While physically and emotionally different, the careful reader will realize that both Quinton and Primadonna got into their situations the exact same way. Primadonna, a professional fighter, got into a coma because she refused to stop fighting despite severe health risks and going blind in one eye. Interestingly, she’s not a violence junkie. She’s not fighting just because she likes hitting things. In fact, as we learn in the demo, she hates it. She just thinks that’s the only option in her life and goes full boar until it nearly kills her. Quinton is the same way: having drowned and gone into a coma after being pressured into an after-school diving club. Despite knowing every detail of her level, including that she can breathe underwater, where to get food, and the general layout of the building, Quinton hasn’t tried to escape yet  and is waiting for someone to come and get her out of there.

All of the characters shown so far have similar running threads: there is a personal, psychological reason that is keeping them in the Hell they’re in. The only exception to this rule are the aforementioned ‘White Marks’: Isaac and Lilith Lecroix. According to them both, they were fated to be in this world so they cannot leave which led to Izzy’s warnings about them trying to manipulate others into staying trapped with them. Interestingly enough, neither tries to manipulate Leroy: at least not in the context of the demo. Lilith (who just doesn’t like you at all) is honest to the point of being beyond blunt, and Isaac, while getting some sadistic fun from taunting Leroy, doesn’t seem to be interested in lying to him either.

This creates an interesting overall arch for the story. We start with the themes of the protagonist’s journey and the archetypes surrounding it at the start of the demo, but by the end it’s about the journey for truth. SOMEONE is trying to use Leroy for unknown, potentially sinister ends. Finding out who’s telling the truth should be Leroy’s narrative drive now. This conveniently allows him to continue playing the hero as finding the others in the world should get him the answers he’s looking for. It’s a fantastic bit of progression that shows this is a evolving narrative that isn’t interested in sticking to one basic theme and I appreciate it as a reader as it gives me more to look forward to in the main game.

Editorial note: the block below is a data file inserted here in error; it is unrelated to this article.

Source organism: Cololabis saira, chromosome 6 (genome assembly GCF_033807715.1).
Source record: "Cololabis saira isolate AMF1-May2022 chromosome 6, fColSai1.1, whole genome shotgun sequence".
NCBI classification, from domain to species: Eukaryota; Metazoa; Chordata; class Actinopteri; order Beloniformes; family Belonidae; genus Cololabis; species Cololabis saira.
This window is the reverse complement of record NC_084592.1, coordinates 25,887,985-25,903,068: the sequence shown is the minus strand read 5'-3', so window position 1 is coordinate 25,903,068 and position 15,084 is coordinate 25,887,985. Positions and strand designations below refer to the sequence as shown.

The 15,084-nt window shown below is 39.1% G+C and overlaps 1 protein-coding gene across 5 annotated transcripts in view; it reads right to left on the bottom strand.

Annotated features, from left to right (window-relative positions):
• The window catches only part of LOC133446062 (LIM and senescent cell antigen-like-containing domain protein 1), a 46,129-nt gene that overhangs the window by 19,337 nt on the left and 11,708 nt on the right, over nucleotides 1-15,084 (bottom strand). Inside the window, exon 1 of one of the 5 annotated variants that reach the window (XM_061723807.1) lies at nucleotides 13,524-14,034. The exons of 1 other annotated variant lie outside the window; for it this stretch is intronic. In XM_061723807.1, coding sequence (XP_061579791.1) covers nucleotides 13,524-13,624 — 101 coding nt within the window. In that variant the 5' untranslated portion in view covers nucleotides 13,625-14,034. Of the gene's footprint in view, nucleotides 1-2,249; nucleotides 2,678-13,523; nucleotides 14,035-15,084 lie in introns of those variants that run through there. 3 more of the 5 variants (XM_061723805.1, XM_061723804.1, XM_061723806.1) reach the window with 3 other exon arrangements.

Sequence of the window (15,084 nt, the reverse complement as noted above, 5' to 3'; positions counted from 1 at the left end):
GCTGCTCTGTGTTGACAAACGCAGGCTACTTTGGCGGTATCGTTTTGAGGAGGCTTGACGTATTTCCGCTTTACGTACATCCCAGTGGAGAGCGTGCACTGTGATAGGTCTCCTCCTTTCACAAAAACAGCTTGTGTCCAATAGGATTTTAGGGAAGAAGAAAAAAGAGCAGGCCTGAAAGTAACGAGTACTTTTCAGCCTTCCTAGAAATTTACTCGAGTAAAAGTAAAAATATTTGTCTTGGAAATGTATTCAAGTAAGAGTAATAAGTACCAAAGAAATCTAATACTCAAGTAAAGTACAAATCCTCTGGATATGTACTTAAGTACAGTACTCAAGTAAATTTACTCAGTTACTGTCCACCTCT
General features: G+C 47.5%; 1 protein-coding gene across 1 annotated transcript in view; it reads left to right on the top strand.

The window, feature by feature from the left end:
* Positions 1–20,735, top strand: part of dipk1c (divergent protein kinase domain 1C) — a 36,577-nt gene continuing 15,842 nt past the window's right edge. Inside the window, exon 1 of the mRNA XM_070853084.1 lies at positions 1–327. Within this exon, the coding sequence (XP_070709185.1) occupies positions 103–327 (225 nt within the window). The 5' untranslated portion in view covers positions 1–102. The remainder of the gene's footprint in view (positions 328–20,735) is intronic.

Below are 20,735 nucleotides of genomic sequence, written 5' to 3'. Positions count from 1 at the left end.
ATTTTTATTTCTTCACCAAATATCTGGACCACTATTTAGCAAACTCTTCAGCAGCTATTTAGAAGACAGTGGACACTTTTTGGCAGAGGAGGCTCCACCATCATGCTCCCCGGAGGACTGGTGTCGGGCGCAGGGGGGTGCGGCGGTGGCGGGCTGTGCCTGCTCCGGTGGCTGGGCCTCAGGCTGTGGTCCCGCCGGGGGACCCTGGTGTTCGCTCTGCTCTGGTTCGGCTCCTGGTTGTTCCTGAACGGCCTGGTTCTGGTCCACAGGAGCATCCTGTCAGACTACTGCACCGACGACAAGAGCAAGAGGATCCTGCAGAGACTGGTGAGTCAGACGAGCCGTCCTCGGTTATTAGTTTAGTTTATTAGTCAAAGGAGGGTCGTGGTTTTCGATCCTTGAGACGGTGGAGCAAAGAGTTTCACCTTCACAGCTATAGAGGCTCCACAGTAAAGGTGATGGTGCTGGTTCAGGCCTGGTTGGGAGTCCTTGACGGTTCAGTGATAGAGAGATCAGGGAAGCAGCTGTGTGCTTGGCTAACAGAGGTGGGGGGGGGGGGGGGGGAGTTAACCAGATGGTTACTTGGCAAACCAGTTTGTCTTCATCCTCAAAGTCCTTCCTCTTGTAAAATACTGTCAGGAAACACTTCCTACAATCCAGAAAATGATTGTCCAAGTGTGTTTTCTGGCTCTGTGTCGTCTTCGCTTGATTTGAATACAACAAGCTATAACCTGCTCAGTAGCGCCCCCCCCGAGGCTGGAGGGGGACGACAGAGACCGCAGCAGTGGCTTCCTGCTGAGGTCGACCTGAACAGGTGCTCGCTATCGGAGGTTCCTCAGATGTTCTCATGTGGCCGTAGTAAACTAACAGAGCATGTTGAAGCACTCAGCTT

If I had a critical issue with the narrative as presented in the demo, it’s that it is non-diegetic. Diegesis in visual storytelling, for the uninitiated, is the idea that everything that the audience can see in the world of the story exists in that world. So, say, if a song is playing over a scene, it’s not just the soundtrack of that particular scene but it also must be playing somewhere in the scene for the characters to hear it. Non-Diagetic means the exact opposite: things exist in a visual context that the audience can see but the characters can’t. In Chromatose, one of the biggest storytelling tools is non-diagetic: the clipboards.

Before entering a new world, the audience can interact with a clipboard outside of the world that describes the medical condition of the character inside. You will then shortly after be treated to a conversation where Leroy clearly didn’t read the clipboard and has no idea what he’s walking into. This creates a disconnect between the audiences and Leroy and it something that can be jarring: especially near the end of the demo where Isaac Lecroix goads Leroy to the point where Leroy grabs him and realizes he’s a quadriplegic…only if you read the clipboard outside, he should’ve already knew that. It’s something that should be reconsidered, unless there is a strong narrative reason why that bit of non-diagetic storytelling is there.

Guys, if you can believe it, there is still a lot more I want to say. I’ve thought about doing a deep dive into the Presentation beyond just the technical aspects and animation, but it really does speak for itself. It’s a beautifully designed game with a fantastic sense of style, distinct and visually-appealing characters, VERY CREEPY MONSTERS and a general richness that helps it stand out in a field that can sometimes be aesthetically similar. It is very rare that I walk away from a game’s demo excited for the full product, but this I wish was coming out tomorrow instead of potentially 2021.

Yeah, 2021. That’s the time frame for development laid out by Akabaka in the game’s crowd-funding campaign. It’s a reasonable goal that allows them plenty of time to get it right, but my God is it going to be a long wait. Until then, I think we can all be excited for the future of visual novels with Chromatose to look forward to. It has earned my support and I hope it has earned yours as well. As of writing this, there are two more days to support it on Kickstarter. Check out the campaign here, play the demo for yourselves, then do what you can. JP3: OUT.